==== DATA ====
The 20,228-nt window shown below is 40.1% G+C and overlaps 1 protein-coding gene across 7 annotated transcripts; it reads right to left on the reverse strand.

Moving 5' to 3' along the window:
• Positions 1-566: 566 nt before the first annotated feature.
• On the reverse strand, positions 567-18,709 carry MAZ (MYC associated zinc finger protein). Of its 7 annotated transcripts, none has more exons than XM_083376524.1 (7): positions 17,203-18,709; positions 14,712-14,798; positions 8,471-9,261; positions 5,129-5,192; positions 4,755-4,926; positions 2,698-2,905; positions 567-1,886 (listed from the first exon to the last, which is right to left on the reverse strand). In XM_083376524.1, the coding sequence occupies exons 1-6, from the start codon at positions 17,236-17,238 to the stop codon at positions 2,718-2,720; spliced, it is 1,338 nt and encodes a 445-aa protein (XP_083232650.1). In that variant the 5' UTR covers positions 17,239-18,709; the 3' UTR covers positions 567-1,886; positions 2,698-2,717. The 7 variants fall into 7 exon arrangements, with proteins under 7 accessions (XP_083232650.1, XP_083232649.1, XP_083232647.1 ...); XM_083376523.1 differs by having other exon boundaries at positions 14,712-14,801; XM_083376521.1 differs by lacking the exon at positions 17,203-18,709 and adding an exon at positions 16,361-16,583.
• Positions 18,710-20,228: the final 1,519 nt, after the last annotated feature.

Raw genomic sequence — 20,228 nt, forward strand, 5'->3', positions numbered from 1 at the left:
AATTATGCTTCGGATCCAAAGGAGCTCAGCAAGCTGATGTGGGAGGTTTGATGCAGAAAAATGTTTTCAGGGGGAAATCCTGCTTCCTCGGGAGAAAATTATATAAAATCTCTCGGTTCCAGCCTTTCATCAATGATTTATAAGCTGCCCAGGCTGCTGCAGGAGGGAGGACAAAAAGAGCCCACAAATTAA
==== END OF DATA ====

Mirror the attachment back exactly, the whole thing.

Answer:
The 20,228-nt window shown below is 40.1% G+C and overlaps 1 protein-coding gene across 7 annotated transcripts; it reads right to left on the reverse strand.

Moving 5' to 3' along the window:
• Positions 1-566: 566 nt before the first annotated feature.
• On the reverse strand, positions 567-18,709 carry MAZ (MYC associated zinc finger protein). Of its 7 annotated transcripts, none has more exons than XM_083376524.1 (7): positions 17,203-18,709; positions 14,712-14,798; positions 8,471-9,261; positions 5,129-5,192; positions 4,755-4,926; positions 2,698-2,905; positions 567-1,886 (listed from the first exon to the last, which is right to left on the reverse strand). In XM_083376524.1, the coding sequence occupies exons 1-6, from the start codon at positions 17,236-17,238 to the stop codon at positions 2,718-2,720; spliced, it is 1,338 nt and encodes a 445-aa protein (XP_083232650.1). In that variant the 5' UTR covers positions 17,239-18,709; the 3' UTR covers positions 567-1,886; positions 2,698-2,717. The 7 variants fall into 7 exon arrangements, with proteins under 7 accessions (XP_083232650.1, XP_083232649.1, XP_083232647.1 ...); XM_083376523.1 differs by having other exon boundaries at positions 14,712-14,801; XM_083376521.1 differs by lacking the exon at positions 17,203-18,709 and adding an exon at positions 16,361-16,583.
• Positions 18,710-20,228: the final 1,519 nt, after the last annotated feature.

Raw genomic sequence — 20,228 nt, forward strand, 5'->3', positions numbered from 1 at the left:
AATTATGCTTCGGATCCAAAGGAGCTCAGCAAGCTGATGTGGGAGGTTTGATGCAGAAAAATGTTTTCAGGGGGAAATCCTGCTTCCTCGGGAGAAAATTATATAAAATCTCTCGGTTCCAGCCTTTCATCAATGATTTATAAGCTGCCCAGGCTGCTGCAGGAGGGAGGACAAAAAGAGCCCACAAATTAA